Good Woods visits to a cluster of small ancient woodlands in West Berkshire have helped four woodland owners address the issues associated with bringing small ecologically-rich woodlands back into management.
Between July and December 2013, ten neighbouring woodlands in the Hampstead Marshall to Inkpen Biodiversity Opportunity Area in West Berkshire received Good Woods visits. These woodlands, some small, some ancient, mostly broadleaved, and one a SSSI, are owned by four different families.
This is a heavily-wooded area on the clay land beneath the high chalk downs and Walbury Hill to the south, and the wetland habitats of the River Kennet to the north. It is a patchwork landscape, characterised by a myriad of small isolated native broadleaved woodlands with farmland and hamlets between.
Many of these woodlands are ancient semi-natural woodlands and therefore designated as local wildlife sites, providing habitat for locally important species and ancient woodland indicators such as the small-leaved lime tree and herb paris. However, a large number of these woodlands have become fragmented or squeezed over the years as a result of agricultural or housing pressures, many being under-managed, resulting in increasingly small and fragmented patches of woodland amidst a sea of generally intensively managed farmland. These small woodlands can become ‘islands’ particularly for those species unable to travel far, such as small mammals, invertebrates and plants.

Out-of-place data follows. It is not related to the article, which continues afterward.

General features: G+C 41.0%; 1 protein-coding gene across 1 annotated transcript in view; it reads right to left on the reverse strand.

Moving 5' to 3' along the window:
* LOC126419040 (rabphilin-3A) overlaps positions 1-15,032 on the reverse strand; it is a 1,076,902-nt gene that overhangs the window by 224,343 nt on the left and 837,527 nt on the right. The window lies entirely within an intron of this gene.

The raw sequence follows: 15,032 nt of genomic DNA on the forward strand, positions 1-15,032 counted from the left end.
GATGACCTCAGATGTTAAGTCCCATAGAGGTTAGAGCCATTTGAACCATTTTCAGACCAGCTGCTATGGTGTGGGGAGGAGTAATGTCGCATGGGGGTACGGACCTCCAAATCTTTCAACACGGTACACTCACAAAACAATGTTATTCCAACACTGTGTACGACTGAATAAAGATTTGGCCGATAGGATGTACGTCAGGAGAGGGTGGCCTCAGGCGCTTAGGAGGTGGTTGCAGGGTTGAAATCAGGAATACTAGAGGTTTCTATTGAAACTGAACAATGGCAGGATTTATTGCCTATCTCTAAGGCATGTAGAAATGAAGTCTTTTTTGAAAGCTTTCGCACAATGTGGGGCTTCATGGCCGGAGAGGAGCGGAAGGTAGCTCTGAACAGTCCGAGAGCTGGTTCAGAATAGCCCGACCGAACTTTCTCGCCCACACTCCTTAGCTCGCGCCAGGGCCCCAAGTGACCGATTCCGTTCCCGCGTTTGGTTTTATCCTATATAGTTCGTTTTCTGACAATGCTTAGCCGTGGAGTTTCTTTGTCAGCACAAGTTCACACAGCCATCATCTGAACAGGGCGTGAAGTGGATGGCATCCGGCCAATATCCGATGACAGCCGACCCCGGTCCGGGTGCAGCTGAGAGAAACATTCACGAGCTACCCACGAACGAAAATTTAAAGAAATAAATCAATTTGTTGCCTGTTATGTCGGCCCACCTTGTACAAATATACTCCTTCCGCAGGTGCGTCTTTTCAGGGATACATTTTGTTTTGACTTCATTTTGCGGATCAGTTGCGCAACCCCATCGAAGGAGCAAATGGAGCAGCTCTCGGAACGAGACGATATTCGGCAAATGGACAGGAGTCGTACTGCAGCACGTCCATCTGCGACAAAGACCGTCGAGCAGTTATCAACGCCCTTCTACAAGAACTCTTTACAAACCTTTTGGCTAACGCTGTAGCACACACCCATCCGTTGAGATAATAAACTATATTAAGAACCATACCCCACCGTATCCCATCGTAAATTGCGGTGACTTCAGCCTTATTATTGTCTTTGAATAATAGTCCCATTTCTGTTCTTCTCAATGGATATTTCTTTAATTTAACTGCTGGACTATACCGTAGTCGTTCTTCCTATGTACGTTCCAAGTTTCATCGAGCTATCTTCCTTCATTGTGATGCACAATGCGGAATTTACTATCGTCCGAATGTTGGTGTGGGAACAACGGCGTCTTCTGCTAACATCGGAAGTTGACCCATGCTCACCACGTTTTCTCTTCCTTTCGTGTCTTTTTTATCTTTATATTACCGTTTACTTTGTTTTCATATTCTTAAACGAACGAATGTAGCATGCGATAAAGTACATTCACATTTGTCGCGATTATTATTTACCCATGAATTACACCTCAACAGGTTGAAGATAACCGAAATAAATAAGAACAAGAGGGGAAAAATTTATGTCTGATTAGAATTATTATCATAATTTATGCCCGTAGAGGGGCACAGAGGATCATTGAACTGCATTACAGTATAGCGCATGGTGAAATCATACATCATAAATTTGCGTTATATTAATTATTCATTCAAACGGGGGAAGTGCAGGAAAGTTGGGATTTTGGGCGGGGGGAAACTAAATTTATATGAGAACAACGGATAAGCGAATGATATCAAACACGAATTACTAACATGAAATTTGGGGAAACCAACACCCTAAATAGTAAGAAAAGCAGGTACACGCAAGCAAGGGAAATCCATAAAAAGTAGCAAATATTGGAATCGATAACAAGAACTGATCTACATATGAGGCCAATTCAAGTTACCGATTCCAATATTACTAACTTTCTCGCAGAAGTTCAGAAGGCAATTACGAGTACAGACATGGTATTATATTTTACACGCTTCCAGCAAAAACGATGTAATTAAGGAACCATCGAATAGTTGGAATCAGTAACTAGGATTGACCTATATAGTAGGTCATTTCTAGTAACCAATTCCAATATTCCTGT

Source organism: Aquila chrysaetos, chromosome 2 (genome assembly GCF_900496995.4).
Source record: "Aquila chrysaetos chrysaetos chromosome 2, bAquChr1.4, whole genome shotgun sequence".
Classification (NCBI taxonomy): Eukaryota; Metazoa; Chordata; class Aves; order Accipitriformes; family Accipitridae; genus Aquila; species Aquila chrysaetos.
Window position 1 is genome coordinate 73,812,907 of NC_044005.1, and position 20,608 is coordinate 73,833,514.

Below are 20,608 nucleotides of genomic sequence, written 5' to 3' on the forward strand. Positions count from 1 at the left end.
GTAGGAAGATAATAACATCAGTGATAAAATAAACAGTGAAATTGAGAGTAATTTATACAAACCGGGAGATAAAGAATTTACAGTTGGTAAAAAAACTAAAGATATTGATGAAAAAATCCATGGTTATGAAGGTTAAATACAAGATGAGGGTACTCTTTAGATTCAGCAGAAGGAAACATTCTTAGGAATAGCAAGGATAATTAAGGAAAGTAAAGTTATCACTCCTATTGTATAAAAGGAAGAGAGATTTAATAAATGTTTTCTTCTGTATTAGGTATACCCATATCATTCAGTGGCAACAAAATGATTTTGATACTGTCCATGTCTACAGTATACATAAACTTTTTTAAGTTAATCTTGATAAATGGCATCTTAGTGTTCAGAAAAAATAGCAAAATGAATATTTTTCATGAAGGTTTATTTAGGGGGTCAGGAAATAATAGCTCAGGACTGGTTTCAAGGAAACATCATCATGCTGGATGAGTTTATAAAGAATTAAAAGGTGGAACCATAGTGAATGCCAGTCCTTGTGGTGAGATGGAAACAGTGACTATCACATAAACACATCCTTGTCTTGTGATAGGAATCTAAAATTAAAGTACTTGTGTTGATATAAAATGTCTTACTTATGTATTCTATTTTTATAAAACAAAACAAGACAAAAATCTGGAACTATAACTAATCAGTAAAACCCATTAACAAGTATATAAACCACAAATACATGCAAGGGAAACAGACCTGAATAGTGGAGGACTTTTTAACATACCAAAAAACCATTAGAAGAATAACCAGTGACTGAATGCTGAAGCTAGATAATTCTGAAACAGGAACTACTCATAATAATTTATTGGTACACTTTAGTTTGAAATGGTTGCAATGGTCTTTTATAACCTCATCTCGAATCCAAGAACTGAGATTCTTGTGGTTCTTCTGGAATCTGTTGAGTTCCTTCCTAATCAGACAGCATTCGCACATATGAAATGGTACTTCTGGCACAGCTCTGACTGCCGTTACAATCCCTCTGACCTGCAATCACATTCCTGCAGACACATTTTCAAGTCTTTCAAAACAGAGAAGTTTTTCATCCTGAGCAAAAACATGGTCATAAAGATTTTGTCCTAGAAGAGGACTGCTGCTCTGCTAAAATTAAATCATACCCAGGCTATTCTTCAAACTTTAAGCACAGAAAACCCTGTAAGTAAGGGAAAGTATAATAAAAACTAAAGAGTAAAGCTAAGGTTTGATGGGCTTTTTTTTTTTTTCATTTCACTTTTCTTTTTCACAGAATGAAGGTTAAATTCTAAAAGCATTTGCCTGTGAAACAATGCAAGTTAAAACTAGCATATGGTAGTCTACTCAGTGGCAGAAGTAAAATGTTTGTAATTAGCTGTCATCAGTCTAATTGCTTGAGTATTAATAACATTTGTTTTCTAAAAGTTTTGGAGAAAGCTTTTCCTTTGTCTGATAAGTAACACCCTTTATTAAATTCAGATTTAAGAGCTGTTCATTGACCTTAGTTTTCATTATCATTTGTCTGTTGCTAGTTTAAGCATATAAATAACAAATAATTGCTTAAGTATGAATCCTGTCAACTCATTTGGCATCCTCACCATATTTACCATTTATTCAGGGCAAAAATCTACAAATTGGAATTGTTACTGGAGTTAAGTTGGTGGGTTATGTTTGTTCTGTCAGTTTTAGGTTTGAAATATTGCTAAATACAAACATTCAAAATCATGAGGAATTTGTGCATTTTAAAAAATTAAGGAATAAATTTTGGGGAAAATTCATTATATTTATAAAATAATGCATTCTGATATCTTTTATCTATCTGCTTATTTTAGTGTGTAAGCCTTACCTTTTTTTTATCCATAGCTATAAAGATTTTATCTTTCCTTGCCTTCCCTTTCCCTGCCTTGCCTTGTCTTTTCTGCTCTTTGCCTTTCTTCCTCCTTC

The Good Woods visits, organised by Meg Chambers, the Good Woods network member in this area, introduced all four owners to the woodland management planning service, myForest and the Woodland Star Rating scheme, which provides woodland owners with the necessary tools by which they can assess and plan future management work. As well as providing them with site-specific woodland management advice, the owners were made aware that neighbouring woodland owners had also received Good Woods visits and were facing many of the same management issues.
It is important that landowners are aware that their woodland, however small, is part of a wider wooded landscape, and that it pays a crucial part in the success of woodland wildlife in the area. Managing woodlands at a landscape-scale, linking them together with sensitively managed farmland, road verges and gardens can transform these isolated patches of woodland into a series of ‘stepping stones’, or refuges for wildlife, creating a network of woodland habitats allowing key woodland species such as the dormouse, brown long-eared bat and betony to move through the landscape and thrive.
Meg Chambers is a Network Member for the B&Q Good Woods Project in the North Wessex Downs AONB project area.